Since Thursday, I have noticed that I have strange powers from the green rocks I picked up near the meteor crash site.

    I can build an igloo in 2 milliseconds flat, drink 10 cases of Kokanee beer without getting a buzz, and run from Calgary to Edmonton in 2 minutes.

    If anyone in Calgary wants bagels or smoked meat from Montreal, let me know. I’ll go for a quick run there and pick some up for you… (eh?)


  90. JB of Brisbane

    I apologise in advance, but someone had to say it…

    “And that’s how it was for the next ten nights – a flare, bright green, drawing a green mist behind it; a beautiful, but somehow disturbing sight…”

  91. Sir Struggle

    I saw a similar (but not nearly equal :( ) meteor in the mid 90’s about this time of year when the shower was supposed to be a “storm” that year. It went directly overhead north to south and even made noise. It sounded like a bottle rocket or similar firework. Unfortunately, it didn’t have the uber impressive flash at the end that this one had. I guess it just skipped off. That flash is what makes all the video so cool. It just makes you say “Why couldn’t I have been there?” followed by many curse words.

  92. mighty favog

    Matt: Not sure about Florida, but I had considered the idea of atmospheric refraction that might have allowed me to see the meteor in Houston. However, even though it appeared at, as near as I can tell, precisely the same time, and had a similar light curve (bright flash at the end), it was not only to the ENE (toward Louisiana) but also appeared to be traveling downward and only slightly toward the north, meaning that it was either moving toward or away from me, ie, east or west. I had also considered that it might have been visible simply because it was very high as it started to burn; but once I saw the video shot in Canada it became clear that was not the same object. The bright terminal flash appeared very low in the sky, and I have a hard time believing that atmospheric refraction could make it appear higher in the sky from my vantage point. From the video and other witness reports, I’m now convinced there were at least two objects at 5:30, and possibly one a few minutes later in Arizona.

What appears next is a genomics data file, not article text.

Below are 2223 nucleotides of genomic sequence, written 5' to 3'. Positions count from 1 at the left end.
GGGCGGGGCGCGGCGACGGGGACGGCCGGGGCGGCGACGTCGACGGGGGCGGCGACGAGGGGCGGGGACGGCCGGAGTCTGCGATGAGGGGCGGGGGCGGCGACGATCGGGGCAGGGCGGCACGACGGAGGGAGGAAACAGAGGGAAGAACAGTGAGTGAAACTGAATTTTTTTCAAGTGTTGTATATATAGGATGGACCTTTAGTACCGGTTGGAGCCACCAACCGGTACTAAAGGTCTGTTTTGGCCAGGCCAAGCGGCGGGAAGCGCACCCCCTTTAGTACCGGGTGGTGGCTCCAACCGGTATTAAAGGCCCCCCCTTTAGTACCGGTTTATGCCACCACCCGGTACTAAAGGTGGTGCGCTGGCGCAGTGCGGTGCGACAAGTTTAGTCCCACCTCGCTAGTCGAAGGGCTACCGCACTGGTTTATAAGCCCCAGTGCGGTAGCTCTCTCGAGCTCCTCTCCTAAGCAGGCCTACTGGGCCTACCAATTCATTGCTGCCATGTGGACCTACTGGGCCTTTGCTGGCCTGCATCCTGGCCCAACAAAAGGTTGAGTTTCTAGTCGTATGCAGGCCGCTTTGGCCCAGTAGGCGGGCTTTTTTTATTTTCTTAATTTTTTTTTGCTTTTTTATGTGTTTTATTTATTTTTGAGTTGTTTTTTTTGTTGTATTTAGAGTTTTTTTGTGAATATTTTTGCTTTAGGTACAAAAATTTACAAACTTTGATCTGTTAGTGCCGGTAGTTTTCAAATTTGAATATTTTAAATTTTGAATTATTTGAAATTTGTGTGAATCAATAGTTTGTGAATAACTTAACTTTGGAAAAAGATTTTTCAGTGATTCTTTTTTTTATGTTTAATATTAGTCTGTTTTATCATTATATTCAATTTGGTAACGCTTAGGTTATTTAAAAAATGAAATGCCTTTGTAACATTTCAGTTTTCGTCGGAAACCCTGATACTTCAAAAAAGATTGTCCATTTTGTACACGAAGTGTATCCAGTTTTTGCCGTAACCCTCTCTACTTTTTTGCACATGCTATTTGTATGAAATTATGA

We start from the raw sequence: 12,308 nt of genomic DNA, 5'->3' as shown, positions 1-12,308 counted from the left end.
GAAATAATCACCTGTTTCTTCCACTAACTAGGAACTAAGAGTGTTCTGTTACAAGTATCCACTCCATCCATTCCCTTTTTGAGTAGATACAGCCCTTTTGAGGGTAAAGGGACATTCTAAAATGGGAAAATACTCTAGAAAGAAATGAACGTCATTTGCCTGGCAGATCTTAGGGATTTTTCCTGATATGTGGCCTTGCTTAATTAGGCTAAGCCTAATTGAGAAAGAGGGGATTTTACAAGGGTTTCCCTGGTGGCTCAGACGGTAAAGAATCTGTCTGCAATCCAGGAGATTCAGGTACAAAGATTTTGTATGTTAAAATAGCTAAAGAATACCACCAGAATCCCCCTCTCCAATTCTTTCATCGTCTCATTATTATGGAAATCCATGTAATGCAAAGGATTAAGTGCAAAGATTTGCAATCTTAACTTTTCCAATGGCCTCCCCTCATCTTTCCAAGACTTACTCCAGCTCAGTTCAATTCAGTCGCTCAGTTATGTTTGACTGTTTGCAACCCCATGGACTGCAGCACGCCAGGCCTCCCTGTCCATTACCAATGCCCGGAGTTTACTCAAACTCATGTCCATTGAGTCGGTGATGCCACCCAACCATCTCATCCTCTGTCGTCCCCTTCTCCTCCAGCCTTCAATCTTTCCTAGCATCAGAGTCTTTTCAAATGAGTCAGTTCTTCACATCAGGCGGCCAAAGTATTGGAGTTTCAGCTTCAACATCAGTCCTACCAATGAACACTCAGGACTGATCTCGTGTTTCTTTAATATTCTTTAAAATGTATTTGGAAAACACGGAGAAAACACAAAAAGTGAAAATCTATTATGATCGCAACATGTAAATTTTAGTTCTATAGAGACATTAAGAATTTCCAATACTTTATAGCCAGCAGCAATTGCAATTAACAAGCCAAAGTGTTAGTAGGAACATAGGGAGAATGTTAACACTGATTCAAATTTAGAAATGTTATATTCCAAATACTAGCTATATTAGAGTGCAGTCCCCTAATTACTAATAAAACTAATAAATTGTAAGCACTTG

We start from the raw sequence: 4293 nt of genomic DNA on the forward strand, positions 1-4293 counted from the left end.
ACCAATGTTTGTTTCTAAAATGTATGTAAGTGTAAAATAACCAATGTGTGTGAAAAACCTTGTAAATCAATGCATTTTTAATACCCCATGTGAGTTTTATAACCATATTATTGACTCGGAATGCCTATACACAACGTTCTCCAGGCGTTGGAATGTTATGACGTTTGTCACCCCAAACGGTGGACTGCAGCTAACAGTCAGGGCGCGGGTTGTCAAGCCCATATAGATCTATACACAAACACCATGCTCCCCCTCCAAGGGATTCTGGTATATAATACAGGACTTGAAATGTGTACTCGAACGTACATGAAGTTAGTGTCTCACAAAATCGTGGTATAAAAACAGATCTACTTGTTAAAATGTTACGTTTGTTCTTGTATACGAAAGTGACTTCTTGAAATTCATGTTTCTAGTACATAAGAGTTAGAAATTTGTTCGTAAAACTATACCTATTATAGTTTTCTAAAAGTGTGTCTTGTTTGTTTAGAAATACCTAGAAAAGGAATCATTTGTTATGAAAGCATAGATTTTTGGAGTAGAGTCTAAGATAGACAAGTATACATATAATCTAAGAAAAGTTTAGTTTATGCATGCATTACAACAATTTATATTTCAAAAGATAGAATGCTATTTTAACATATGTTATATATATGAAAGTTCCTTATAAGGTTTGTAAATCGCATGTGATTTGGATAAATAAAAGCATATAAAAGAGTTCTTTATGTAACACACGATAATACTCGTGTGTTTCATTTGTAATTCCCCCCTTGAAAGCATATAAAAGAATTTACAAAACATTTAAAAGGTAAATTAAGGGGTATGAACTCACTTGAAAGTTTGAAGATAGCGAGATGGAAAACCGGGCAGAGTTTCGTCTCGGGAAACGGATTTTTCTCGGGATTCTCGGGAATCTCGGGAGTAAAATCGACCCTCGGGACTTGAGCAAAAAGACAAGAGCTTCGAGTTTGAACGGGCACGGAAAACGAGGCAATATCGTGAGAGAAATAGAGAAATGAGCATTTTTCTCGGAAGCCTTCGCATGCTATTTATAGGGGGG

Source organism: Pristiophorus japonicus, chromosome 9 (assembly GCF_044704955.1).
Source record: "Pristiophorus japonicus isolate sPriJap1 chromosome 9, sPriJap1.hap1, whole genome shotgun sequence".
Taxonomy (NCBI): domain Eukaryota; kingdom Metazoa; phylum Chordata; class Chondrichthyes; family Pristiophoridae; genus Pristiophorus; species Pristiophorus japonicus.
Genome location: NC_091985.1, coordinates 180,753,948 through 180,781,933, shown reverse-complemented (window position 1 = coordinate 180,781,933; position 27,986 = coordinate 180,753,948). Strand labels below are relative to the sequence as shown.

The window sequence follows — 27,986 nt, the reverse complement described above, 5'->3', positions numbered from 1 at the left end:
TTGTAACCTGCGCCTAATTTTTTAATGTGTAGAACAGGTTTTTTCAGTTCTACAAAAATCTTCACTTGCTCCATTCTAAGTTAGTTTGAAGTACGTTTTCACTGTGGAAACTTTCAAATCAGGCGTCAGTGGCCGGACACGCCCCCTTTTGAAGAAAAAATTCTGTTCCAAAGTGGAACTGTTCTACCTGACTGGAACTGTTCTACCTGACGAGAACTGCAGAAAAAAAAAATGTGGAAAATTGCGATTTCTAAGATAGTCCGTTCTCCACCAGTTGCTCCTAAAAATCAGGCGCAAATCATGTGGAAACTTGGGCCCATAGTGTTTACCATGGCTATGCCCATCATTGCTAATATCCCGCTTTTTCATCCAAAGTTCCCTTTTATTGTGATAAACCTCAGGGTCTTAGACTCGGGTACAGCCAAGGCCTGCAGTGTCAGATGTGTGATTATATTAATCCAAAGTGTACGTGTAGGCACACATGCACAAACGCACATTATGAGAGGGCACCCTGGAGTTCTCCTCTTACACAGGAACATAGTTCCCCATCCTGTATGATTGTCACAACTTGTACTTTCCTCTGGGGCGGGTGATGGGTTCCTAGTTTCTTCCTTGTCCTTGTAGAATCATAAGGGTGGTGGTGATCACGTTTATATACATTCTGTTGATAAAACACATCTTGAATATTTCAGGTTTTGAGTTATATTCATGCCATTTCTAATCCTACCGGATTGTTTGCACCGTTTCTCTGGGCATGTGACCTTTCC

93. Kilgannon
  94. Jerimiah Harris

    Im getting so tired of people saying this was the damn tool bag… I mean, you have to be really really stupid if you think our gravitational pull is that strong, to force an object to fall at that great of a speed… I didn’t even go to College and I know that.. and there will almost defiantly be at least 1 salvageable piece from it, just cause you cant see it glowing, doesn’t mean that it doesn’t exist.

    This was perhaps one of the Greatest Meteorites that I have ever seen, or will ever see. I thank the Peace Officer whom had his dash cam on, for the great video of it falling to the earth, to me, inside my house at the time, it seemed to be Lightning, but knowing better, I shoved it off as a trick of my eyes.

    I am glad that this event was recorded, When I look at the dash cam video, I cant help but to feel small.. and wish even more to learn more about this rock.

    Oh, and I’ve been all over Canada, Even in the Frozen North, not many Igloo’s up there either, and Everyone still says eh! The only ones whom don’t, are the ones whom would rather pretend there American, or from Ontario..

  95. Glen

    A few conflicting reports here, if I read the comments correctly those in Saskatoon or Lloyd said it was south of them, one guy from Lac La Biche claimed it was south, and one guy from Pierceland claimed it was north of Pierceland.

    Pierceland is roughly the same lat as Lac La Biche, and north of Lloyd and Saskatoon, so someone is mistaken.

    Me, I was half sleeping in the back seat of my carpool vehicle but I overheard my fellow carpoolers yammering about a “real f#cking bright green flare” or something, at the time we were heading due west about the same lat as Lac La Biche, and I’m pretty sure they said it was in the southeast sky from where we were.

  96. chinacorp

    i’m truely intrigued by the events which took place over canadas skies late on thursday night (20/11/08), with regards to the sighting and possible impact of a small meteor, the one thing that has truely left me scratching my head though is that if said meteor did impact the ground why the heck hasn’t its location been pin pointed yet. I would have thought that with all the satalites and tracking stations set up across the northern hemisphere (especially in america) someone would have located the impact site by now, right?????